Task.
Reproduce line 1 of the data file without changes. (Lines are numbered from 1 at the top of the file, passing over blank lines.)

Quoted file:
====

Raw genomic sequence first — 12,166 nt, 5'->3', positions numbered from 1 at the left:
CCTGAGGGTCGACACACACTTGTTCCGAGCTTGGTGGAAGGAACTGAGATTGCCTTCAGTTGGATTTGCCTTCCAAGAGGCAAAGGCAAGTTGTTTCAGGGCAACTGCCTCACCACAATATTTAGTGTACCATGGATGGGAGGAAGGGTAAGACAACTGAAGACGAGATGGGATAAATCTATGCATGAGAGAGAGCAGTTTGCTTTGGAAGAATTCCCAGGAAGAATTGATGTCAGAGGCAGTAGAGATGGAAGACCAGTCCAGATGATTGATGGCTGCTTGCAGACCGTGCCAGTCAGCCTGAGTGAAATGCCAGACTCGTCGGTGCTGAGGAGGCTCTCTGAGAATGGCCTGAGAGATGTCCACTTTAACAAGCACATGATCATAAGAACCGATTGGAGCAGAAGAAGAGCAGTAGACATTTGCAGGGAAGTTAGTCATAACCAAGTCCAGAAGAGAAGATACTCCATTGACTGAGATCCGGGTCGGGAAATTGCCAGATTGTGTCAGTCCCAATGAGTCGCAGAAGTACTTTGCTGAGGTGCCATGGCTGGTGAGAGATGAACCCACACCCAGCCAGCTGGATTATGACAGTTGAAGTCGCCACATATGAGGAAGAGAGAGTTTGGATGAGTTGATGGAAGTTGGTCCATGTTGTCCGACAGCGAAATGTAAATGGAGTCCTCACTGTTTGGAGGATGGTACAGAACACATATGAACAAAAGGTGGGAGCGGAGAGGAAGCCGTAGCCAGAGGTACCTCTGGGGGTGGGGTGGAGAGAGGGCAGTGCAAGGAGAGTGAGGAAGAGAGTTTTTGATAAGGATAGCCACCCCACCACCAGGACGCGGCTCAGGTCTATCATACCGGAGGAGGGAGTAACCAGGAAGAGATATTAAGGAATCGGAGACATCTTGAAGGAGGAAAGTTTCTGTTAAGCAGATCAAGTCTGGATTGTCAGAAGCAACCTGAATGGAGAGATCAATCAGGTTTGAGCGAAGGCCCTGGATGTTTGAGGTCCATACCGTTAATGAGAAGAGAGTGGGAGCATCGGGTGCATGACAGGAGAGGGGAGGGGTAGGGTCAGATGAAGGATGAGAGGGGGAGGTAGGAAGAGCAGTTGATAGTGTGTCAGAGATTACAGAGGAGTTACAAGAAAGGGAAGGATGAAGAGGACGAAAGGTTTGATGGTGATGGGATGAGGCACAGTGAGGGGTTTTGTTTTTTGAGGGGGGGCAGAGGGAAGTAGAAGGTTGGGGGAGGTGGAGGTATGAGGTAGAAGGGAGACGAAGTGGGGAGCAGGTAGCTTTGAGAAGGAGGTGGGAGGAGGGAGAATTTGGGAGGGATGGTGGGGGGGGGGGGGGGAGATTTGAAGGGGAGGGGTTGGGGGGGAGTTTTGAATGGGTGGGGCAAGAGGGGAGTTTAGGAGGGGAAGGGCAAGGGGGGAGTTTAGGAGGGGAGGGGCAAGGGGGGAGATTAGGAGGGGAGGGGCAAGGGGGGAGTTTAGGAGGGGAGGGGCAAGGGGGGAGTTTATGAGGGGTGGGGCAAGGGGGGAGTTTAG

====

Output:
Raw genomic sequence first — 12,166 nt, 5'->3', positions numbered from 1 at the left: